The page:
Yesterday the European Union took a major decision on the future of its Emissions Trading System (ETS). The big issue has been the question of whether companies would have to pay for their permit allocations in future, or whether they would continue to have them handed out for free. Karsten Neuhoff made a strong case for auctions, and it seems that the EU agreed with him, because broadly speaking that is what they opted for.

Reactions have been mixed. The Times thinks this is a disaster for the UK energy industry and suggests that electricity costs will rise steeply. Sandbag is broadly optimistic. And Deutsche Welle is furious that we have to wait until 2013 for the auctions to take place.

Of course it could all be moot, as the decision has to be ratified by both the European Parliament and member states. Doubtless much lobby will take place between now and then.

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Sources of Pollution

Posted in China,Emissions Trading,Papers by Cheryl Morgan on the October 8th, 2008

The generally accepted wisdom in the West tends to be that China is industrializing on the cheap, and spewing out vast quantities of pollution from poorly built power stations. A new study from MIT takes aim at that idea. New Chinese power stations, they say, are often very modern and efficient. What they lack is not technology, but economic incentives. Because China has no emissions markets, power station owners choose to burn the cheapest coal that they can find, regardless of how much pollution this generates. And although their power stations come with expensive gadgets like smokestack scrubbers, they don’t use them because that costs money. The full paper is available here.

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Ofgem Moves on Retail Prices

Posted in Retail,UK by Cheryl Morgan on the October 6th, 2008

Since February of this year the UK energy regulator, Ofgem, has been conducting an inquiry into the prices charged to retail customers. Their report was released today. The text is available online here. Ofgem has not found any evidence of price fixing by retailers, but it has raised a number of concerns about the market. Here are a few highlights.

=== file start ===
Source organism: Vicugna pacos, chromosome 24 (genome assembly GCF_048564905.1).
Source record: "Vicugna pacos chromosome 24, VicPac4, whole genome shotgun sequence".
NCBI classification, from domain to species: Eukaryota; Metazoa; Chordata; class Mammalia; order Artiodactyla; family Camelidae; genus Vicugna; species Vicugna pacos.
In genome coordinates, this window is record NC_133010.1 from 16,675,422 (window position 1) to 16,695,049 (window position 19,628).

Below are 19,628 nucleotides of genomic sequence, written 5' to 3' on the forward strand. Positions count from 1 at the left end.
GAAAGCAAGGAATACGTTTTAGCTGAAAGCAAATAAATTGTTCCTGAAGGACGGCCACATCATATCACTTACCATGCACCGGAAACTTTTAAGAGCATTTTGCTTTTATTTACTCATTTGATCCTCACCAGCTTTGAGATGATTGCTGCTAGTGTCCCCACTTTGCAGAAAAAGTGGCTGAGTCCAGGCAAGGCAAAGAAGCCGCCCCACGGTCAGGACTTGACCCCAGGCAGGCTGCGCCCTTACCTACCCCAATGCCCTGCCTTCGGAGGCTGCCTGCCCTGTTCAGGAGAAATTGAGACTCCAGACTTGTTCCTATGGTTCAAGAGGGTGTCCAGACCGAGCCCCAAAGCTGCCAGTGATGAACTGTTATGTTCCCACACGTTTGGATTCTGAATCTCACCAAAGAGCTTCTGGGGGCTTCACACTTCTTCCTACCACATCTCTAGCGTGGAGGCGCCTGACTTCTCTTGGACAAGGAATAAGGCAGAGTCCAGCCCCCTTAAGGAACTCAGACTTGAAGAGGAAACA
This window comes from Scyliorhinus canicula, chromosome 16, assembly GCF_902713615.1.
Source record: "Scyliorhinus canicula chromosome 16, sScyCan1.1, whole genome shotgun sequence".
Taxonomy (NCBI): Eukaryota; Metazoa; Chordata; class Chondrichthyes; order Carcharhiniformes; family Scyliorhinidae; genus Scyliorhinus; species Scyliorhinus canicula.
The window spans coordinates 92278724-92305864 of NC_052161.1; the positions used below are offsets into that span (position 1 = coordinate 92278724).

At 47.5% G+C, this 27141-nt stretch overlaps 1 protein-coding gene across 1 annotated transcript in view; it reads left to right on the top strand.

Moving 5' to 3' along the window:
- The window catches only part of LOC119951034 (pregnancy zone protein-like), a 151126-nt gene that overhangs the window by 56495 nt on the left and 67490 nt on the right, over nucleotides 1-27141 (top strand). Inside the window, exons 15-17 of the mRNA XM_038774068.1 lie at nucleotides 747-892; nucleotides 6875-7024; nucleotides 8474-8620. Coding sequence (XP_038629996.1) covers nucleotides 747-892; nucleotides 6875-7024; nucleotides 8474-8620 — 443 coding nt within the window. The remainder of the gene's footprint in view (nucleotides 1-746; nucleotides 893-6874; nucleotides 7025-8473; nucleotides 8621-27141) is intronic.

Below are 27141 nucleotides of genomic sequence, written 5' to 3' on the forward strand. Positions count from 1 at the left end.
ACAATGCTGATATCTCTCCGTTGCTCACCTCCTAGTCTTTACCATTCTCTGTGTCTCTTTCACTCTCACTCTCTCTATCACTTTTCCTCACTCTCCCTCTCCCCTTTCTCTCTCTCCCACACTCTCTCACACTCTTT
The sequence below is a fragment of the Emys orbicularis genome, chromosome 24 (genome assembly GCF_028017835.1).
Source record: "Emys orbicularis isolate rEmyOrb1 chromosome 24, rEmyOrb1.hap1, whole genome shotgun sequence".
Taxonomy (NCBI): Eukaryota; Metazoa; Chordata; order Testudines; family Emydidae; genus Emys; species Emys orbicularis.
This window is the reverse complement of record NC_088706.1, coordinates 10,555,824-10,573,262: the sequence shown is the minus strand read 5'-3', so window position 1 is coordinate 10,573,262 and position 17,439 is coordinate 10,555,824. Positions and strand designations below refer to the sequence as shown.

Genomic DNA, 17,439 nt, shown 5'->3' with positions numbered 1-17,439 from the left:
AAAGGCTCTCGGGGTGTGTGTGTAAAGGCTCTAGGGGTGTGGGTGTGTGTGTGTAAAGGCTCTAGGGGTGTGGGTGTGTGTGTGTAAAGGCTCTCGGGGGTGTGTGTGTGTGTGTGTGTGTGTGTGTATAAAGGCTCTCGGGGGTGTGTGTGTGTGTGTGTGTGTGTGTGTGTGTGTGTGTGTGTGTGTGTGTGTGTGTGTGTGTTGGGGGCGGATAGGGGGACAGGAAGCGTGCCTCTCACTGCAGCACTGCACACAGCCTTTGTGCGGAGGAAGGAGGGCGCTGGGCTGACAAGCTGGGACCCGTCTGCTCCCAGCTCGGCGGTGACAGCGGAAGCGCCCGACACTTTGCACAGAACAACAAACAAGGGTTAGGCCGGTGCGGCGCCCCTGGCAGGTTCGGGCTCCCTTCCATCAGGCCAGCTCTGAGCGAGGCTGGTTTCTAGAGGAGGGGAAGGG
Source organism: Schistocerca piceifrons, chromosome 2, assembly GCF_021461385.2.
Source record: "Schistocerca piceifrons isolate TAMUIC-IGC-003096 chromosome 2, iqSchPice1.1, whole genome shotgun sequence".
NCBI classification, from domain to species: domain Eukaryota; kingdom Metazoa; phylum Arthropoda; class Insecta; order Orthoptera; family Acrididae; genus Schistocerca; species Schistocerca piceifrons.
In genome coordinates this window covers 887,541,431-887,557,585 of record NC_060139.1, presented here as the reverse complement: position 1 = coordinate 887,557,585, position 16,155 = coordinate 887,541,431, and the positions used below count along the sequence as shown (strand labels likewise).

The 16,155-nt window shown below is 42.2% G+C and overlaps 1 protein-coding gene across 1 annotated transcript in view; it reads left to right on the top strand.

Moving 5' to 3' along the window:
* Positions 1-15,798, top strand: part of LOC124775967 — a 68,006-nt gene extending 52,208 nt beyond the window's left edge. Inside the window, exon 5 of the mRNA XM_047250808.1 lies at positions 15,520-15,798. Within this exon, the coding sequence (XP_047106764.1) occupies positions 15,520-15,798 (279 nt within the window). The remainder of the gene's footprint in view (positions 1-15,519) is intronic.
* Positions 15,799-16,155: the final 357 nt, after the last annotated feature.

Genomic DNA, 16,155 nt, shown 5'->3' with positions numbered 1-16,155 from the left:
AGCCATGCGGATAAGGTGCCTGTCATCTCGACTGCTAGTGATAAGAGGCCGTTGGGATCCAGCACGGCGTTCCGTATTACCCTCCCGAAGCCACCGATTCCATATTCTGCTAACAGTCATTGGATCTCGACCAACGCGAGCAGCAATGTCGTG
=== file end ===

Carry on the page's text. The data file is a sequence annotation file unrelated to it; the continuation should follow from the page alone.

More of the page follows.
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Gloom and Doom Round-Up

Posted in Investment,Renewables by Cheryl Morgan on the October 3rd, 2008

At EU Energy Policy Fereidoon P. Sioshansi talks about how the turmoil in financial markets might affect the energy industry. The article is mainly about the sudden collapse of Constellation, but other companies may also get into difficulties. Reliant is already making noises that sound a bit like a sports coach saying that he has the full backing of the owners.

Meanwhile Forbes looks at how the collapse in investment will affect the renewables industry.

To make matters worse, the collapse of investment bank Lehman Brothers has become a liability for many solar energy companies. In recent years, Lehman had become a principal underwriter for solar energy companies raising money or financing debt to build factories and solar farms.

Double Plus Ungood would appear to be an appropriate comment.

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Here We Go Again

Posted in Europe,Nuclear,UK by Cheryl Morgan on the October 1st, 2008

As expected, regulatory authorities in both the UK and EC will be taking an interest in the purchase of British Energy by EdF. Interestingly EdF has announced that any deal with Centrica, who are supposed to be taking a 25% stake in the deal, will have to be put off until after regulatory approval is granted. Presumably EdF is much more worried about Centrica’s potential dominance of the UK retail market than about its own potential dominance of the UK generation market.

Now wait for British MPs to tell Gordon Brown that the deal can’t go to Brussels unless some UK ownership is involved.